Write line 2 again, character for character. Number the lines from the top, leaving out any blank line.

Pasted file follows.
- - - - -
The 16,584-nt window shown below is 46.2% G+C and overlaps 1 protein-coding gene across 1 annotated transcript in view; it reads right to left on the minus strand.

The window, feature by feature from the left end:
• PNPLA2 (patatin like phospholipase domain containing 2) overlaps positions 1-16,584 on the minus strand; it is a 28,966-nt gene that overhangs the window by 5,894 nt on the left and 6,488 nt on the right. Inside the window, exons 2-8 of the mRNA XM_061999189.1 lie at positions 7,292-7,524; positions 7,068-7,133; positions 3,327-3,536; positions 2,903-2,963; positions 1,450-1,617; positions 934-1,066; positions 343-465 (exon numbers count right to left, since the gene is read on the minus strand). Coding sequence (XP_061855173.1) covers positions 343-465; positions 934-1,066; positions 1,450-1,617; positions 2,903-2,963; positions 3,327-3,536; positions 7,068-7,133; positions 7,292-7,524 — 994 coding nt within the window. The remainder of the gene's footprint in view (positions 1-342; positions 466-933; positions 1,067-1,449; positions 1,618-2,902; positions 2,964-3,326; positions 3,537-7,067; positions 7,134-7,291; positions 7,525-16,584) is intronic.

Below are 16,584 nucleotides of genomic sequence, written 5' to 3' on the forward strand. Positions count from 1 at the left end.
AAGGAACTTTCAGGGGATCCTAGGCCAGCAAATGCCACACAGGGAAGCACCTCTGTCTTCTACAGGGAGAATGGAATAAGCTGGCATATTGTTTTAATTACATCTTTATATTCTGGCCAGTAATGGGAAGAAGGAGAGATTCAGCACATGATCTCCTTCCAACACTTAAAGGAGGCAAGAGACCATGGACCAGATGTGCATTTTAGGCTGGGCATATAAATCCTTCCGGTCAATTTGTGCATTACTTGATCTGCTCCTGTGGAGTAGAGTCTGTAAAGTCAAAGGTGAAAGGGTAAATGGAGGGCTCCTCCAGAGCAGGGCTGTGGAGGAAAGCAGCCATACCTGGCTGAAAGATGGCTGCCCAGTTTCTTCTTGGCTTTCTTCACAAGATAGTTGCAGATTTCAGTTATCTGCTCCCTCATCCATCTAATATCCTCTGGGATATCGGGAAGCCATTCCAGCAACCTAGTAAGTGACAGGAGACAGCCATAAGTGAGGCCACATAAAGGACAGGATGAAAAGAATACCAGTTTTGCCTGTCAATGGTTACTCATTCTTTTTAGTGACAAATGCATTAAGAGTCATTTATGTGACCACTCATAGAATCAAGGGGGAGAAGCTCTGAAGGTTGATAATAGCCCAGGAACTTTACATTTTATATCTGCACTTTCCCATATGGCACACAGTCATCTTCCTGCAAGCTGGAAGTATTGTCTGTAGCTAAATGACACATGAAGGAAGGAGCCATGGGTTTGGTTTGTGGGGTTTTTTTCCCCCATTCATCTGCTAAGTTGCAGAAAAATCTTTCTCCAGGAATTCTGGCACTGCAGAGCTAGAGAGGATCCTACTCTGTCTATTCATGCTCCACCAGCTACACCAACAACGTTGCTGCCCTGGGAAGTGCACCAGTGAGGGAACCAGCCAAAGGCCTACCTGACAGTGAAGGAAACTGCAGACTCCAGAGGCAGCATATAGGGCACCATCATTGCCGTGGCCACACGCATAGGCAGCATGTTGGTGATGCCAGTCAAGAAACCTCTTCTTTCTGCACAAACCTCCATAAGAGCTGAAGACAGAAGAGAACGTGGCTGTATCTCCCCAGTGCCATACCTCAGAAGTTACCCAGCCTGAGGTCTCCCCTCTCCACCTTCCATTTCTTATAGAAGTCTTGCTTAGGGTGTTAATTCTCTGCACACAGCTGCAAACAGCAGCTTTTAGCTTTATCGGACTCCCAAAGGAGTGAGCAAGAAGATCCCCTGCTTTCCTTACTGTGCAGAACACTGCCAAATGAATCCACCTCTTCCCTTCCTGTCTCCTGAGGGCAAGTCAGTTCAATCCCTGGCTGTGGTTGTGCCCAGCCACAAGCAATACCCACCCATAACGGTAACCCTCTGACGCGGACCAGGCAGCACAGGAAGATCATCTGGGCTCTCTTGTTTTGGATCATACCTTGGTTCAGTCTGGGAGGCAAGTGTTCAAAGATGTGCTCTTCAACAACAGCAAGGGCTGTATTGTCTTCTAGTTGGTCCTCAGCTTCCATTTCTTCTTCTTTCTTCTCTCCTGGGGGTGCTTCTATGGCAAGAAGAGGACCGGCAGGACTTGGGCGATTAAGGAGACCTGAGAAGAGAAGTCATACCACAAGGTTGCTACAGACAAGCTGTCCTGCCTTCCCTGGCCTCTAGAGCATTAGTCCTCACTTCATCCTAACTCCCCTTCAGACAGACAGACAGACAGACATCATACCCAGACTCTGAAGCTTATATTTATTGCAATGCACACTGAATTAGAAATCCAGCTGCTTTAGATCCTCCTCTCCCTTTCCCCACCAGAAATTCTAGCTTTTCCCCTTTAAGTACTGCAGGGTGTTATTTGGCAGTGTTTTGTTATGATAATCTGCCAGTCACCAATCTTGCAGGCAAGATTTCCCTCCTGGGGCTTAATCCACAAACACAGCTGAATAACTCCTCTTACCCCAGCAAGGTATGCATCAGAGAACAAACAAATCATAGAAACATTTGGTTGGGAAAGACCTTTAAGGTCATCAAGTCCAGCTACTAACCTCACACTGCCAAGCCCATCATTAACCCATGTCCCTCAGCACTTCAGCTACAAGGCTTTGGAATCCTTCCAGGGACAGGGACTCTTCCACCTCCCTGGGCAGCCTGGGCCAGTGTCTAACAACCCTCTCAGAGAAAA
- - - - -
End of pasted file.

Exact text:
The window, feature by feature from the left end: